Pillow (available as the ‘python-pillow’ package on many Linux kernel-based operating systems) is an open source, multiplatform and freely distributed library software that has been designed from the offset as a drop-in replacement for the deprecated Python Imaging Library (PIL) project.
What is PIL?
The PIL (Python Imaging Library) project has been originally created by Fredrik Lundh to allow Python developers to easily add image processing capabilities to their Python interpreter. It is a Python library that handles different types of image files, and must be used in Python apps that interact with images of any kind.
PIL for Python 3
As the PIL (Python Imaging Library) software hasn’t been updated to the Python 3 programming language, a replacement was needed as soon as possible. And so, the Pillow project was born, forked from PIL but specially engineered for Python 3. It comes with the unique goal of improving the packaging situation from the original PIL library.
At the moment, the project comprises of several modules that allow Python developers to add various image manipulation functions to their programs. In alphabetical order, these are Image, ImageChops, ImageColor, ImageCms, ImageDraw, ImageEnhance, ImageFile, ImageFilter, ImageFont, ImageGrab, ImageMath, ImageMorph, ImageOps, ImagePalette, ImagePath, ImageQt, ImageSequence, ImageStat, ImageTk, ImageWin, ExifTags, OleFileIO and PSDraw.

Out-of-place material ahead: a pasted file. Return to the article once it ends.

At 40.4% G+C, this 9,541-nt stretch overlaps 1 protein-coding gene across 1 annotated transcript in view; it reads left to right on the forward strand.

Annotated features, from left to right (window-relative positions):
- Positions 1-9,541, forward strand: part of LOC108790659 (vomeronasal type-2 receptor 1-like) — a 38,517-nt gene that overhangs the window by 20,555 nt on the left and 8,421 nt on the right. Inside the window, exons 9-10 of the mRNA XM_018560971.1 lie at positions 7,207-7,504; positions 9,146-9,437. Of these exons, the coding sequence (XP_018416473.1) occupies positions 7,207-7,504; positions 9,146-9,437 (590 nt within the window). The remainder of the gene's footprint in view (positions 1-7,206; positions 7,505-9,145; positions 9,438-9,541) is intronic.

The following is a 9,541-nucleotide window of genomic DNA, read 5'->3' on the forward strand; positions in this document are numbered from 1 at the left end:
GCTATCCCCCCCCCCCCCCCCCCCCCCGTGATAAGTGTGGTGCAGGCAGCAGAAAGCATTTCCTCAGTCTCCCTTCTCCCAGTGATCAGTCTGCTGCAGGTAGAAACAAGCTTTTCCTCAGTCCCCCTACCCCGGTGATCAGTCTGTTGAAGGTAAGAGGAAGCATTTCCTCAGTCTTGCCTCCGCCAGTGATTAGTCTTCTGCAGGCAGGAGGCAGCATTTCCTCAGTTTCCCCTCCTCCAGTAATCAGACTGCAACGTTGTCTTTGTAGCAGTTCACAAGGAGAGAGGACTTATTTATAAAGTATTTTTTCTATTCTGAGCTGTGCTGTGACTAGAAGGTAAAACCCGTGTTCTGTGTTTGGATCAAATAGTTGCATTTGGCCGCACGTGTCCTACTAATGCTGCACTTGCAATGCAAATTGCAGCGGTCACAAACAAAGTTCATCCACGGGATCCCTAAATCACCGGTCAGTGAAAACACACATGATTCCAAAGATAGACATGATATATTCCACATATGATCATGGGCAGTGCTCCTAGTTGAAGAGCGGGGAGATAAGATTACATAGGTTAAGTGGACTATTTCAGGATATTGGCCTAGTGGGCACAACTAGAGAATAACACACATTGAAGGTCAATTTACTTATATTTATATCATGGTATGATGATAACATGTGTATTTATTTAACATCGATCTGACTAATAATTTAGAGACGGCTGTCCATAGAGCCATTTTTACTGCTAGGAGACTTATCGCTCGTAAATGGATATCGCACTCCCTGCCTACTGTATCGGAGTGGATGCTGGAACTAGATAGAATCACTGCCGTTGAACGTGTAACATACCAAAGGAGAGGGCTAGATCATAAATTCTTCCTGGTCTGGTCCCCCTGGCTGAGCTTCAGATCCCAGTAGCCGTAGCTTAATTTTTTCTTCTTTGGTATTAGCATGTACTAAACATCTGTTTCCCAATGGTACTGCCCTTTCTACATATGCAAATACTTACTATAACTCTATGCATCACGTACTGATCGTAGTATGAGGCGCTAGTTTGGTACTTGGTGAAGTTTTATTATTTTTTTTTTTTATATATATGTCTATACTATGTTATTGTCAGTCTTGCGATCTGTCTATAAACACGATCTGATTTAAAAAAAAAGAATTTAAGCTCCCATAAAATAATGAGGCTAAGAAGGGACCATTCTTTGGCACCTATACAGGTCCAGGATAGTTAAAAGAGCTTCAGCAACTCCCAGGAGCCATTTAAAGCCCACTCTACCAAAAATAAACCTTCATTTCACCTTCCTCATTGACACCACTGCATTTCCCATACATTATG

Supported file formats
Currently, the Pillow library fully supports the BMP, EPS, GIF, IM, JPEG, JFIF, JPEG 2000, MSP, PCX, PNG, PPM, SPIDER, TIFF, WebP, XBM, and XV Thumbnails image file formats. Additionally, it can read the CUR, DCX, FLI, FLC, FPX, GBR, GD, ICO, ICNS, IMT, IPTC/NAA, MCIDAS, MPO, PCD, PSD, SGI, TGA, WAL and XPM image file formats, and write to PALM, PDF and PIXAR file formats. It can also identify the BUFR, FITS, GRIB, HDF5, MPEG and WMF file formats.
Under the hood and supported OSes
As Pillow is a fork of PIL, it is written entirely in the Python programming language. The library supports all GNU/Linux distributions, several BSD flavors, as well as the Microsoft Windows and Mac OS X operating systems. It has been successfully tested with both 64-bit and 32-bit hardware platforms.